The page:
Discarding Native stereotypes, producers move in for closer view
Biggest AmEx project:
We Shall Remain, April ’09
"I’ve never done a historical drama, because they all end the same way — the Indians die, and I think to myself, ‘Okay, now why is that valuable history?’” says Chris Eyre (Cheyenne/Arapaho), director of three films in the April 2009 American Experience miniseries We Shall Remain. “It’s repeated over and over and even romanticized, almost like Greek mythology.”
Eyre, who directed the Sundance hit Smoke Signals and two Tony Hillerman detective dramas for PBS, isn’t fond of most TV programs that tackle Native American history. But, though he had never done a documentary, he decided several years ago to be part of We Shall Remain. The series doesn’t try to provide a definitive record or revel in an epic tragedy, he says. Instead, it aims to create intimate portraits of individuals.
It’s American Experience ’s most ambitious and most expensive project to date, with 20-some Native and non-Native producers, including veterans and novices from both the fiction and nonfiction worlds.
The project grew out of American Experience execs’ idea to make a “history of America” series, a la the BBC’s A History of Britain or CBC’s Canada: A People’s History, says Sharon Grimberg, e.p. of We Shall Remain and series producer for American Experience since 2000.
Intrigued by the stories about Native people the team discovered while doing research, they decided to produce a Native history series instead. “Native history’s always been consigned to one side of American history,” she says. “Really, you can’t understand America in the 21st century if you don’t understand the Native experience.”
Yet this experience isn’t homogenous, and producers struggled to choose stories that would provide a historical arc. They decided to begin in the 1600s with the Wampanoags of New England, to show early contact with Europeans, and to end in the 1970s with American Indian activists’ occupation of Wounded Knee. In between the series plays out stories of Native icons Geronimo and Tecumseh and the Cherokees’ Trail of Tears. The intent, says Grimberg, is to “take viewers on a journey across the continent and across 300 years.”
What connects the five films is the tenacity of their characters, says Eyre. And that’s not a solely indigenous concept. “This country is founded on people striving, being tenacious and moving forward,” he says. “This is a look at that, through Native eyes.”
The good, the bad and the ugly
Shirley Sneve (Sicangu Lakota), executive director of Native American Public Telecommunications and an advisor for We Shall Remain, was initially skeptical of the subject choices. They were the same old stories you always hear, she says. She thought of less-known Native people she’d like to see on the screen. “I didn’t want another film on Wounded Knee, that’s for sure,” she says.
But after watching some segments in progress, she thinks they offer something new. Blending feature and documentary film techniques, the films explore personal struggles and experiences that are rarely in textbooks, she says.
“We tried to select something that people were already familiar with, so that it would catch people’s initial interest,” says advisor Donald Fixico (Shawnee, Sauk & Fox, Creek, Seminole), professor of history at Arizona State University, who has advised the project since its inception. “By doing that, we thought we could go deeper into each story. We were looking for strong individuals who were actually able to control their situations,” he says. “Native people were not just resisting, but they were actually fighting in a very patriotic way for their homelands.”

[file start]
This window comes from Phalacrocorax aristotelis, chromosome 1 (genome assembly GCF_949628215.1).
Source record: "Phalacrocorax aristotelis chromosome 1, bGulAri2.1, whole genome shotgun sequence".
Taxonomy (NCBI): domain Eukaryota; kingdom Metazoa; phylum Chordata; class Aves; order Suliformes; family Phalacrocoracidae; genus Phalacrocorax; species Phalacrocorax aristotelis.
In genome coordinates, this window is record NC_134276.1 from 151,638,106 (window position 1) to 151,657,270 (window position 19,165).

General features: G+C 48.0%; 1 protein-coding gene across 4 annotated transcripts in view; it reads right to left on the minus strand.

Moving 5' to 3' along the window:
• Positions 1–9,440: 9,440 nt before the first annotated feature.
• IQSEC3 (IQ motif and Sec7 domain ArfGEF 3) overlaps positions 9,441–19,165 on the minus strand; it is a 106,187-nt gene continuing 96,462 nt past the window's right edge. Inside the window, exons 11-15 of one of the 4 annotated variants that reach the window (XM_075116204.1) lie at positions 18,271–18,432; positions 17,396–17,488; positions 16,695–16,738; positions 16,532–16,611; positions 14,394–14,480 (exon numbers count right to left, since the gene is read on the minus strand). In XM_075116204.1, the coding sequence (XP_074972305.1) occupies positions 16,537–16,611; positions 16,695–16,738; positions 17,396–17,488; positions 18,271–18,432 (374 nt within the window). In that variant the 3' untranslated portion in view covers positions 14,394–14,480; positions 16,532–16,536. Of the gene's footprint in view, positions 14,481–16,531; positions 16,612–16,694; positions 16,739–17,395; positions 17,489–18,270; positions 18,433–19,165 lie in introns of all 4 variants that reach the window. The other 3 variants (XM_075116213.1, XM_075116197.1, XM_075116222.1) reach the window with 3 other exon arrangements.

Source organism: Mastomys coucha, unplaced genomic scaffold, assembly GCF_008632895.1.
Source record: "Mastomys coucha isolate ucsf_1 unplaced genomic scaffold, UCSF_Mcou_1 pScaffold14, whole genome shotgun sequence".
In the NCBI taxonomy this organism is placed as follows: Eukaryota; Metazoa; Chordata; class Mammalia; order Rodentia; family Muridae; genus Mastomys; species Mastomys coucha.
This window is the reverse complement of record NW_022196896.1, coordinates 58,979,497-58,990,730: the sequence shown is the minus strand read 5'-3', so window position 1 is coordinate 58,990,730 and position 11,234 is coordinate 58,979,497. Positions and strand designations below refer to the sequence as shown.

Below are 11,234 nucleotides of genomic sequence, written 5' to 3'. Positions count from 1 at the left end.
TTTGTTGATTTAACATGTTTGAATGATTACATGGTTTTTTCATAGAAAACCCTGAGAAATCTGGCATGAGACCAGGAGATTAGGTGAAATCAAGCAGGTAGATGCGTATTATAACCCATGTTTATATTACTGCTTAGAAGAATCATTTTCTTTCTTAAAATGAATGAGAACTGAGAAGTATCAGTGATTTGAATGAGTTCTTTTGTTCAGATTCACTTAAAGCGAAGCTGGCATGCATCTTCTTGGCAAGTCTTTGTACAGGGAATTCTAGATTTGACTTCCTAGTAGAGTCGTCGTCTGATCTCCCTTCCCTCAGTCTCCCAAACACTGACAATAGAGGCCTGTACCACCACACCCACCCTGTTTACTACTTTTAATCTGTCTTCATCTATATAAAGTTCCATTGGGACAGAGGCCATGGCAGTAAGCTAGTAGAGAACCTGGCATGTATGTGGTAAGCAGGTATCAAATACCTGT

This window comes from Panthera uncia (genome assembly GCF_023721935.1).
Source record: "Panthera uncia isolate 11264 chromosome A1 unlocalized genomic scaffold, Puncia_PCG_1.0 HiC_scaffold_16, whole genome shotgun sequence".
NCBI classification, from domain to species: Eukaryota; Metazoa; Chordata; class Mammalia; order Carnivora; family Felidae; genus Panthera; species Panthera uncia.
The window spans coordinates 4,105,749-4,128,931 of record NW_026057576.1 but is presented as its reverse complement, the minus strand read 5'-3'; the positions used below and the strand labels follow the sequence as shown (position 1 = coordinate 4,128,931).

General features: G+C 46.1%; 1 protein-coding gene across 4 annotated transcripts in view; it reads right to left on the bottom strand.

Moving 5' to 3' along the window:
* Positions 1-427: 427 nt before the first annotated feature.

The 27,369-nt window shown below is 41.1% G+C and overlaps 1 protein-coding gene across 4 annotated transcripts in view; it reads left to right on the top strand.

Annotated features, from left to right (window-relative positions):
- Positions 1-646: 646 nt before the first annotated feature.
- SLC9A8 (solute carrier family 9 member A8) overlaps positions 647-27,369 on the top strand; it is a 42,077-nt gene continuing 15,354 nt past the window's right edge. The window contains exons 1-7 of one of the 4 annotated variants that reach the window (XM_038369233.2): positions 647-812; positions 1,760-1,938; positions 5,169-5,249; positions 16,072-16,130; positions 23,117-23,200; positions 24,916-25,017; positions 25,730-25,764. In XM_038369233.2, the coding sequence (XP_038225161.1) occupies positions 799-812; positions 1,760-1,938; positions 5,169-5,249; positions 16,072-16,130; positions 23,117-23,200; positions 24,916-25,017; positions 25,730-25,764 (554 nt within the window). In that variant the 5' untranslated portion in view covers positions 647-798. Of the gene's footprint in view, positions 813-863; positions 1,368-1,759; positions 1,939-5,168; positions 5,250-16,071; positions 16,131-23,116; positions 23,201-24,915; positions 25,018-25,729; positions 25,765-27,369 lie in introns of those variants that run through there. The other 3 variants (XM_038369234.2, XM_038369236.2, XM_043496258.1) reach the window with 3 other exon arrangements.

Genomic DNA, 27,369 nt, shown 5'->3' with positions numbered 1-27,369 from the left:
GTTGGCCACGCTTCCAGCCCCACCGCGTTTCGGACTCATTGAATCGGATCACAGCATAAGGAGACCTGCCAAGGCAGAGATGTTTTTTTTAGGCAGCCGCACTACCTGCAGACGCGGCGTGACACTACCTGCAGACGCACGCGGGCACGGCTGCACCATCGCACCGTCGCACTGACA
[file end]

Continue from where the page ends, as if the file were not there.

The first three films on the Wampanoag, Tecumseh and the Cherokee use historical scenes and Native actors — including Wes Studi and Michael Greyeyes — to dramatize the story, alongside commentary from historians and present-day tribal members. The Wampanoag film had little archival material to go on, says Grimberg — the first Bible printed in America, in the Wampanoag language—and a few land deeds and other documents. The Geronimo film uses still photographs with present-day commentary and some animations. The last film, on Wounded Knee, is the most traditional documentary, largely built around archival footage. For all of the segments, the producers consulted both written history and oral tribal history to build their narratives.
In the Tecumseh film, Eyre and co-director Ric Burns focus heavily on the relationship between the charismatic Shawnee warrior-leader and his brother Lalawethika, whose spiritual vision in a near-death trance fueled Tecumseh’s early 1800s effort to build a nation of Indian tribes separate from the United States. “A lot of scholars would say Tecumseh’s resistance is probably the last time. Native people were in a position and might possibly have stopped westward expansion,” says Grimberg.
Lalawethika’s failure to find a vocational calling, combined with the depression that enveloped many Native people as expansion compromised their way of life, caused him to drink heavily. At a gathering of history filmmakers in January, Burns described Lalawethika as the unskilled, less appealing younger brother and Tecumseh as the high school football star.
But when Lalawethika hit rock bottom, he had a vision in which The Master of Life told him to stay away from whites and their ways. This inspired a spiritual revival and reinvigoration of Native traditions that helped Tecumseh bring together many tribes, including some mutual enemies.
“The thing that really surprised me,” says Eyre, “was the depth of Tecumseh’s brother, and the fact that it had never been portrayed before. I don’t think you can tell the story of Tecumseh unless you tell the story of the prophet.” The result looks like a feature film, he says.
The episodes about the Wampanoag and the Cherokee tell different tales of resistance and survival. Wampanoag leader Massasoit decided to make a strategic alliance with a struggling band of English settlers. “He has no way of knowing what’s about to happen . . . that thousands and thousands of people are going to start arriving just 10 years later,” says Grimberg. He saw the alliance as reciprocal, but the English didn’t see it quite the same way. “He has no way of knowing,” she says, “how much dissonance there is between the way he sees the world and the way these white people see the world.”
Before the Cherokees’ forced removal from their southeastern homelands and journey on the Trail of Tears, they tried to maintain their sovereignty and homeland by taking up white culture. They built a strong nation with a European-style legislature, laws and schools. Their chief, John Ross, even took the case for Cherokee sovereignty and the right to remain on their land in Georgia to the Supreme Court. Also like Europeans some of them owned slaves.